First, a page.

03 May 2023

Stop right now: Singing protesters disrupt Barclays shareholder meeting

03 May 2023

Environmental protesters have caused major disruption at banking giant Barclays’ annual meeting for shareholders in central London.

Chairman Nigel Higgins grew disgruntled after protests broke out minutes into the annual general meeting (AGM), leading security to remove multiple people from the venue and the meeting to be temporarily halted.

Singing a version of the Spice Girls’ Stop, a group sang: “Stop right now, no more oil and gas. Stop burning fossil fuels and end this madness.

“Hey, you, burning up the Earth… we’ve had enough.”

Mr Higgins eventually responded: “Obviously we are very happy to hear opinions of what we do but maybe better to wait for the Q&A and have a two-way discussion.”

Money Rebellion, a subsidiary of Extinction Rebellion, was among the teams of activists interrupting the meeting with shouts, songs and rhymes.

Several protesters continued to halt the meeting by standing up and shouting about the bank’s impact on climate change and financing of fossil fuel companies.

One shouted: “Barclays funds climate chaos – people are dying right now. The largest funder of fossil fuels in Europe.”

Another protester was carried out of the building for refusing to move, with his shouts drowned out by Barclays’ company secretary Hannah Ellwood, who continued to run through the agenda.

At least two women were removed from the venue by security after holding up banners and shouting: “Barclays funds climate chaos.”

Mr Higgins repeatedly asked people to be removed and “shuffled out” of the meeting and was audibly sighing during interruptions and repeated questions.

During the question-and-answer section of the AGM, Barclays’ management team was pressed over its climate policies and decision not to end financing the expansion of oil and gas fields.

Mr Higgins was clear in his response: “The world at the moment cannot function without fossil fuels.”

He said the bank had restricted its financing of energy companies and reduced emissions from its energy portfolio by a third over the last few years.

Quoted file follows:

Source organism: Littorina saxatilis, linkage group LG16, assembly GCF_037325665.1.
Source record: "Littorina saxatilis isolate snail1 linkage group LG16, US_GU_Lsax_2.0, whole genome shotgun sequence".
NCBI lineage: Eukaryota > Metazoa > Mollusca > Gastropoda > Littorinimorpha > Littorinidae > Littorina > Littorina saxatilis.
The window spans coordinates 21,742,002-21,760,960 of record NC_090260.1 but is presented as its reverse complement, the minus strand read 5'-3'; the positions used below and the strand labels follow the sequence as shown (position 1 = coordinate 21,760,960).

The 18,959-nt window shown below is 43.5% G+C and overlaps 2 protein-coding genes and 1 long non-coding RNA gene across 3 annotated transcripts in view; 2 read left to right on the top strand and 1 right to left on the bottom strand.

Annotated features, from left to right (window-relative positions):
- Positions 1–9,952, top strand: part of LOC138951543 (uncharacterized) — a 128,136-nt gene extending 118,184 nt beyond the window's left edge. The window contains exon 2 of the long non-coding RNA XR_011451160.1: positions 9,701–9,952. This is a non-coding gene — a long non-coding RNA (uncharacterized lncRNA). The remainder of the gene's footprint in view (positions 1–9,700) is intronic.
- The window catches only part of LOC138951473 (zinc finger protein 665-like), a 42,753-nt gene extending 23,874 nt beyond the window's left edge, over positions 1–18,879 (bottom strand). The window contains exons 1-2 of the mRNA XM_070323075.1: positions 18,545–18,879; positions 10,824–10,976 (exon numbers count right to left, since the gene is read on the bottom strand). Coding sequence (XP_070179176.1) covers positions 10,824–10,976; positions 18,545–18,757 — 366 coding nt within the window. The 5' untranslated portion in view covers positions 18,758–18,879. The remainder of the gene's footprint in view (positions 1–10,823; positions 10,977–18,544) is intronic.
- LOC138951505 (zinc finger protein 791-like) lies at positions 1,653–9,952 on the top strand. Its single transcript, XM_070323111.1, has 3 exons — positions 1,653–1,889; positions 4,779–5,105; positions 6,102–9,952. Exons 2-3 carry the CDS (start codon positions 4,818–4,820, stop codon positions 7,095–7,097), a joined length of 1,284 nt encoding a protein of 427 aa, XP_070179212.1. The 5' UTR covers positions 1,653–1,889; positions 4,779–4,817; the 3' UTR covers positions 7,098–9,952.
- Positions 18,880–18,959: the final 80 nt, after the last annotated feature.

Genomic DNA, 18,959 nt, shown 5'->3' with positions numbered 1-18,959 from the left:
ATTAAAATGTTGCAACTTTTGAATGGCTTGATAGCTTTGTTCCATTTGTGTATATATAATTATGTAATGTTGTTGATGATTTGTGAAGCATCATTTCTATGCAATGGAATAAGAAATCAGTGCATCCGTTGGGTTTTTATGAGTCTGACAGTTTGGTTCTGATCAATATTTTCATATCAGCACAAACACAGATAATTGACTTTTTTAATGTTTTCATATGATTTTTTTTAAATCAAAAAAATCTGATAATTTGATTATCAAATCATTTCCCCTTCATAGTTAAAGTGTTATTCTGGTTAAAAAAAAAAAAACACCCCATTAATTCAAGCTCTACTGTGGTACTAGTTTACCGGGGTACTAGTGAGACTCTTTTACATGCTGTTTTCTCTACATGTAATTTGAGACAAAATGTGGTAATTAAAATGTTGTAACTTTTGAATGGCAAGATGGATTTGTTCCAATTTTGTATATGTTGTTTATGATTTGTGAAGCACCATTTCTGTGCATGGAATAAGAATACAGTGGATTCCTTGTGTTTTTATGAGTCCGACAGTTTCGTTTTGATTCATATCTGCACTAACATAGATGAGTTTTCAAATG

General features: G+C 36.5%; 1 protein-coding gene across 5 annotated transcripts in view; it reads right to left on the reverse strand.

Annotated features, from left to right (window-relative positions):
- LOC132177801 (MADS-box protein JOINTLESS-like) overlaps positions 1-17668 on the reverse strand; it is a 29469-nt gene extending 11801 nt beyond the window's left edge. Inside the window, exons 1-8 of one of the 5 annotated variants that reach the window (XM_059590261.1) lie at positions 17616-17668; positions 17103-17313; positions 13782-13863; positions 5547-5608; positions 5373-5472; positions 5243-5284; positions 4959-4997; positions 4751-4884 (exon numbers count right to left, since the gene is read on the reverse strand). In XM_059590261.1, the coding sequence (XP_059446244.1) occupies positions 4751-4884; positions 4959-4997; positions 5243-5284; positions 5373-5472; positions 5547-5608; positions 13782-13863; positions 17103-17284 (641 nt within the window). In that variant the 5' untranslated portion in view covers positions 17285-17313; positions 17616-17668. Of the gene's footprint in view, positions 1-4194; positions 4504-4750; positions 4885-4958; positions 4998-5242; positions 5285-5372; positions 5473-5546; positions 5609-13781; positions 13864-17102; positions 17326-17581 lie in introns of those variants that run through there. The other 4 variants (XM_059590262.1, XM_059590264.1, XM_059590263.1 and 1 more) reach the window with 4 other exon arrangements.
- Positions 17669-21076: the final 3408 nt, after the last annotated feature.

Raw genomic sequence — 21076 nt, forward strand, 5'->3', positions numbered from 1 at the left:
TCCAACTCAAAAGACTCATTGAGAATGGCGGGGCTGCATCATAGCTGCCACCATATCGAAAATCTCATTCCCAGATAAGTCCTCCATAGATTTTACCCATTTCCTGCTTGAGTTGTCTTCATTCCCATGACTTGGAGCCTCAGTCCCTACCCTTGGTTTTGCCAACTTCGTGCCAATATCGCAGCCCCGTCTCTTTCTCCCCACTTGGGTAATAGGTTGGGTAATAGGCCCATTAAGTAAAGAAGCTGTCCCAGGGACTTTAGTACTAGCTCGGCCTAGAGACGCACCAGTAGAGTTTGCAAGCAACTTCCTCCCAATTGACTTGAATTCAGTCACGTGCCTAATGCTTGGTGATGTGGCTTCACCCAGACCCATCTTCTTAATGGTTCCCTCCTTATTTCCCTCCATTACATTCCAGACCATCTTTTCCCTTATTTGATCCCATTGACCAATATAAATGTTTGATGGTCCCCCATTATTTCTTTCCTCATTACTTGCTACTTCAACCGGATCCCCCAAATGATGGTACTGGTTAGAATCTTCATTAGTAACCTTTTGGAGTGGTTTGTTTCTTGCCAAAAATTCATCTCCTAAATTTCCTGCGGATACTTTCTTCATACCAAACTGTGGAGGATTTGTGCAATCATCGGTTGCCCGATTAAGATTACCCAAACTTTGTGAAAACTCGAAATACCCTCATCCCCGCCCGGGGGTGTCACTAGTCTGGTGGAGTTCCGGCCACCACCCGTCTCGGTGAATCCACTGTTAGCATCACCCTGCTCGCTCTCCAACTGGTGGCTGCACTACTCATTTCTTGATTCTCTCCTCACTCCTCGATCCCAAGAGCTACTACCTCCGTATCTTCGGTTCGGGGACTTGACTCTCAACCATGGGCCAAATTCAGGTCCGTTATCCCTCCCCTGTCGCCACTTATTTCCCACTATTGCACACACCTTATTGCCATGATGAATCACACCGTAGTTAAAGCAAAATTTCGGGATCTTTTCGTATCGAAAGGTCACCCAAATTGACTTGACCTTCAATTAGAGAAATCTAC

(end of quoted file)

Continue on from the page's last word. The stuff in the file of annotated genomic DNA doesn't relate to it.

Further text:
Mr Higgins added: “We don’t believe that a simple exit from the sector is the right thing to do because it doesn’t square with the other requirements for energy security… and meeting the demands as a consequence of energy poverty around the world.”

One campaigner, who did not give her name, responded: “This isn’t real. What’s real is record-breaking temperatures in the world’s oceans, crops failing around the world and a third of humanity in record-breaking heat in 12 countries in Asia. That’s real.

“I don’t know if you feel that your privilege is going to protect you, Nigel, but it isn’t.”

Later, questions on the bank’s climate policy were fielded by Mr Higgins, as he said “we have answered this already”.

Elsewhere in the meeting, Barclays chief executive CS Venkatakrishnan, known as Venkat, assured shareholders the banking giant has been “insulated” from the recent volatility in the global banking sector.

He referenced the recent failures of Silicon Valley Bank and First Republic Bank in the US, and Credit Suisse.

He said the group has strong risk management, robust liquidity and a prudent approach to lending.

“And these have insulated Barclays from the volatility which we have seen in markets, and have enabled us to continue to support our customers and clients through an uncertain period.”

Despite the protests, shareholders voted to approve all of Barclays’ resolutions, including the pay packages of the executive team.

Some 12% voted against the resolution to approve the directors’ 2022 remuneration report, with 88% voting in favour.

Venkat took home £5.2 million in cash and bonuses last year, and is set to see his fixed pay jump by 3.4% this year.

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